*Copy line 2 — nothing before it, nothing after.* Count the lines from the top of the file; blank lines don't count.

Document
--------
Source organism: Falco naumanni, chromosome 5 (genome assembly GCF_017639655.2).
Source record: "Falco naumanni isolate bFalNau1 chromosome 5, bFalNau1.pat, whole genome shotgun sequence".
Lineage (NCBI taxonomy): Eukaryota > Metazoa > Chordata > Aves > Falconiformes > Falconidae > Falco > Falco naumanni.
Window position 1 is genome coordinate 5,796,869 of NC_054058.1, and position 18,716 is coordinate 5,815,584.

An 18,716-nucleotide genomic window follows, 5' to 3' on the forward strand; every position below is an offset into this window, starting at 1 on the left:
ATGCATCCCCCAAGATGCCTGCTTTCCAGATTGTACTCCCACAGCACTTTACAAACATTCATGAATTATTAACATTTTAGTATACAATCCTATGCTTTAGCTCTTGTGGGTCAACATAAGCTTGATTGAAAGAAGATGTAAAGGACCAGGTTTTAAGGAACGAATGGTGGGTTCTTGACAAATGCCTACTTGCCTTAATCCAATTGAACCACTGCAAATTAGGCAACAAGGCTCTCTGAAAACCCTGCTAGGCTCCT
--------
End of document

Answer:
Source record: "Falco naumanni isolate bFalNau1 chromosome 5, bFalNau1.pat, whole genome shotgun sequence".